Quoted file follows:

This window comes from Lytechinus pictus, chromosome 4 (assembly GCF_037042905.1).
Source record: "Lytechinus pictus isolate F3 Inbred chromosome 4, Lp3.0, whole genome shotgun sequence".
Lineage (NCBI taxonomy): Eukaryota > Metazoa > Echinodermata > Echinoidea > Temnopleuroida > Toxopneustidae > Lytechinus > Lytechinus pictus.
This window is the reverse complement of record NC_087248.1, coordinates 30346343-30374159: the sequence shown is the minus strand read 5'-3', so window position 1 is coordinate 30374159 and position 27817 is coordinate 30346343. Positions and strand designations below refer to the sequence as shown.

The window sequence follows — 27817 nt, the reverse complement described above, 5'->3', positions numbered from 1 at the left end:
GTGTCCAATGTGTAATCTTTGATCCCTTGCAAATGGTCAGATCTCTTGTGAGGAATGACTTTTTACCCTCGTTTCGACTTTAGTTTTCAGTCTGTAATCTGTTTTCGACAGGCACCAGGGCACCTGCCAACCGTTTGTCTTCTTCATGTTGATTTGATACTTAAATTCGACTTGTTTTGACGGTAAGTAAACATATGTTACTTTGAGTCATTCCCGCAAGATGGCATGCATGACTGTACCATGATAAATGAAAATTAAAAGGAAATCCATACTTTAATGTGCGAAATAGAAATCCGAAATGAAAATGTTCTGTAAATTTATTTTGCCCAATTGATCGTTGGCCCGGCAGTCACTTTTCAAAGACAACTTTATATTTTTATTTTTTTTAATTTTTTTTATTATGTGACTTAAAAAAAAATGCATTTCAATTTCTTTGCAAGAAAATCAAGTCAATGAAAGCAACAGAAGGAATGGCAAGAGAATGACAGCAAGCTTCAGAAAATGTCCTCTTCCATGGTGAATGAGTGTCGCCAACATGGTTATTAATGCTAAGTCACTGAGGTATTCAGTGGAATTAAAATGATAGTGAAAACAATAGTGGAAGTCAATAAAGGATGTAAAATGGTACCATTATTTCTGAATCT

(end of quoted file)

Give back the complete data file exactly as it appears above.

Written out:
This window comes from Lytechinus pictus, chromosome 4 (assembly GCF_037042905.1).
Source record: "Lytechinus pictus isolate F3 Inbred chromosome 4, Lp3.0, whole genome shotgun sequence".
Lineage (NCBI taxonomy): Eukaryota > Metazoa > Echinodermata > Echinoidea > Temnopleuroida > Toxopneustidae > Lytechinus > Lytechinus pictus.
This window is the reverse complement of record NC_087248.1, coordinates 30346343-30374159: the sequence shown is the minus strand read 5'-3', so window position 1 is coordinate 30374159 and position 27817 is coordinate 30346343. Positions and strand designations below refer to the sequence as shown.

The window sequence follows — 27817 nt, the reverse complement described above, 5'->3', positions numbered from 1 at the left end:
GTGTCCAATGTGTAATCTTTGATCCCTTGCAAATGGTCAGATCTCTTGTGAGGAATGACTTTTTACCCTCGTTTCGACTTTAGTTTTCAGTCTGTAATCTGTTTTCGACAGGCACCAGGGCACCTGCCAACCGTTTGTCTTCTTCATGTTGATTTGATACTTAAATTCGACTTGTTTTGACGGTAAGTAAACATATGTTACTTTGAGTCATTCCCGCAAGATGGCATGCATGACTGTACCATGATAAATGAAAATTAAAAGGAAATCCATACTTTAATGTGCGAAATAGAAATCCGAAATGAAAATGTTCTGTAAATTTATTTTGCCCAATTGATCGTTGGCCCGGCAGTCACTTTTCAAAGACAACTTTATATTTTTATTTTTTTTAATTTTTTTTATTATGTGACTTAAAAAAAAATGCATTTCAATTTCTTTGCAAGAAAATCAAGTCAATGAAAGCAACAGAAGGAATGGCAAGAGAATGACAGCAAGCTTCAGAAAATGTCCTCTTCCATGGTGAATGAGTGTCGCCAACATGGTTATTAATGCTAAGTCACTGAGGTATTCAGTGGAATTAAAATGATAGTGAAAACAATAGTGGAAGTCAATAAAGGATGTAAAATGGTACCATTATTTCTGAATCT